- Computer software — You can deduct the cost of software you use to run your business. If you use apps that have a monthly subscription, you can deduct that expense as well.
- Rent on your business location — If you rent a business location, you can deduct the rental payments as a business expense. The cost of renting a space for your business is fully deductible, even if you use a monthly co-working space.
- Startup expenses — The IRS allows business owners to deduct $5,000 in business startup costs and $5,000 in organizational costs if total startup costs are $50,000 or less. If your startup costs in either area exceed $50,000, your allowable deduction will be reduced by that dollar amount.
- Utilities — You can deduct utility bills like heat, electricity, water, Internet on your taxes. Like any other deduction, you’ll want to have proof of the expenses if needed.
- Parking and tolls — The IRS allows you to write-off business-related tolls and parking fees. The same tax provision allows you to deduct shipping of baggage, and sample or display material between your regular and temporary work locations, dry cleaning and laundry, and any tips you pay for services related to any of these expenses.
- Taxes — Depending on your business structure, you may be able to write off regulatory fees, taxes on real estate and personal property, your employer taxes, including the employer share of FICA, FUTA, and state unemployment taxes.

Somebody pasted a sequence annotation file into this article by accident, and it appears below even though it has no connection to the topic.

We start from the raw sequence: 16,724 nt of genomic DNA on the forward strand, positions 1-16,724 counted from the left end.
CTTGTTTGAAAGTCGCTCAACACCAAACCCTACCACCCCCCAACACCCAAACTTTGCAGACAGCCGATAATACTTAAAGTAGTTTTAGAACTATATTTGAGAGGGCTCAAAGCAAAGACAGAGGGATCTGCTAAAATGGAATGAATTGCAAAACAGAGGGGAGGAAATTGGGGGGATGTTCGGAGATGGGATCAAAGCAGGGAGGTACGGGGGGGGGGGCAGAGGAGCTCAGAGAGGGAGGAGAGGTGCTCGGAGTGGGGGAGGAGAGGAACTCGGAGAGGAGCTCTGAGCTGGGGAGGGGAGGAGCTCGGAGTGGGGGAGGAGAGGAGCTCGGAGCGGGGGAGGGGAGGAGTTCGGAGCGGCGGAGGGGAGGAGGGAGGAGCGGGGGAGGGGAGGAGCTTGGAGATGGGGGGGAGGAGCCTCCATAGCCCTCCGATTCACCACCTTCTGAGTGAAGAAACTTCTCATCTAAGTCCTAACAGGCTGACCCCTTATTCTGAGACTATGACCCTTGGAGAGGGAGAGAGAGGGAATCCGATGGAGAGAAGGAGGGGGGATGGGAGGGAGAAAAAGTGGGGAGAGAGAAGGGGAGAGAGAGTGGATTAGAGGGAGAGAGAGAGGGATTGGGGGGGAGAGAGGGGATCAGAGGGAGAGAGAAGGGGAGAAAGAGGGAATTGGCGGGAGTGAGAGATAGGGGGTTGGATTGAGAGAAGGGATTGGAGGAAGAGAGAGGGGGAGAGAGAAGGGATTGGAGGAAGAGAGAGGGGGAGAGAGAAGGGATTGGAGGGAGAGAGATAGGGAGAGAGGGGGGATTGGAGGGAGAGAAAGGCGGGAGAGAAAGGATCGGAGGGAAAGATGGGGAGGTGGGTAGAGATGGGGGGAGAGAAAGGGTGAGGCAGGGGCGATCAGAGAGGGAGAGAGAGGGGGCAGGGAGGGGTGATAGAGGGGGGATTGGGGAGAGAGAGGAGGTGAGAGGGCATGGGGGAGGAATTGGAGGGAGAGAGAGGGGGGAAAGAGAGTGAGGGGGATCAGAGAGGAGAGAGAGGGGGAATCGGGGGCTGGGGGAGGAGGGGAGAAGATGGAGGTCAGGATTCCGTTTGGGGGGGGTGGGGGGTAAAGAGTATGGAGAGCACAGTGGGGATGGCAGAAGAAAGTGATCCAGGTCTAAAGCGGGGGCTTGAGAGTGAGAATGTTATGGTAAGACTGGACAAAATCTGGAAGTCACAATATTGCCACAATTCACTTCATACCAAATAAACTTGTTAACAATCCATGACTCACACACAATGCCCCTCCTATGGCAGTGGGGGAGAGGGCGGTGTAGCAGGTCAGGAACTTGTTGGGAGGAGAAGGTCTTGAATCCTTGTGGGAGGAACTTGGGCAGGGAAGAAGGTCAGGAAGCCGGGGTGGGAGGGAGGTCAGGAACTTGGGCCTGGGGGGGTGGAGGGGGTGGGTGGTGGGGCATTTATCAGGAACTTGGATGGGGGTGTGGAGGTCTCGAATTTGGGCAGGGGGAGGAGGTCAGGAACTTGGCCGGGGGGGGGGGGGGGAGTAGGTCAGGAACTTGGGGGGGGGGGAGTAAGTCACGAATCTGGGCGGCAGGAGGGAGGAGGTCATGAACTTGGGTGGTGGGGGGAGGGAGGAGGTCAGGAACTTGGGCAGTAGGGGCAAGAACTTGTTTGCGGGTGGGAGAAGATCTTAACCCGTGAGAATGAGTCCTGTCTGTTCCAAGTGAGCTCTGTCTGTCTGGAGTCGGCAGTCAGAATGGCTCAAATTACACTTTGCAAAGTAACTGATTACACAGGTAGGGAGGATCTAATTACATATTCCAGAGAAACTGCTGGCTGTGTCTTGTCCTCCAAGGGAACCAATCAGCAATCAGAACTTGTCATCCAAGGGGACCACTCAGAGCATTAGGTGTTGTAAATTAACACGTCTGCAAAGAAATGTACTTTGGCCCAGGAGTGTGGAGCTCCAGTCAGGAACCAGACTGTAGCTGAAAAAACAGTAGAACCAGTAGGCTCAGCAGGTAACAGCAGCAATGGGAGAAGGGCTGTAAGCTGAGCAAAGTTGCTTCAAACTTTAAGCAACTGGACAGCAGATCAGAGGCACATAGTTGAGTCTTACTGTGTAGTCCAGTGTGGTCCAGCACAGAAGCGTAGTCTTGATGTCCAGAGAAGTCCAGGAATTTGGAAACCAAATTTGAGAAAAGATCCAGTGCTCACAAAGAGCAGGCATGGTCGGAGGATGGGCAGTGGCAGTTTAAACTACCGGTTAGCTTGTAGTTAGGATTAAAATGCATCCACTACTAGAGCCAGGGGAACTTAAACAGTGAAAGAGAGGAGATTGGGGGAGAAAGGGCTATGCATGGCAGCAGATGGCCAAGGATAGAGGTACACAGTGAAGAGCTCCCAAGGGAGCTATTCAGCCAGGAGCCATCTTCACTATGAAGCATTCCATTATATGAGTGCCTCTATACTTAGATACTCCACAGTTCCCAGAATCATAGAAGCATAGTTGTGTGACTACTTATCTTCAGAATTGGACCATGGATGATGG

- Commissions — Commissions paid to salespeople and third-party commissions are tax-deductible.
- Machinery and equipment rental — You can potentially deduct these expenses in the year you incur them. This is a great alternative to using depreciation (which would be the case if you purchased the machinery or equipment).
- Inventory for service-based businesses — You can take tax deductions for the cost of purchasing building materials or for inventory you later resell for a profit. You can only take this deduction for inventory you actually sell during the course of the year. Purchasing inventory isn’t a tax deduction until you sell the inventory items, or they’re deemed “worthless” and removed from your inventory.
- Bad debts — If someone owes you money that you can’t collect, you may be able to write it off. Examples of bad business debts include loans to clients, suppliers, distributors, and employees, credit sales to customers, or business loan guarantees
- Employee education and child care assistance — The Internal Revenue Service allows small business owners to claim between 10% to 25% of the cost of employees’ child care expenses—or up to $150,000—each year.
- Mortgage interest — Small business owners can deduct mortgage interest, taxes, maintenance and repairs, insurance, utilities and other expenses on properties used for business purposes.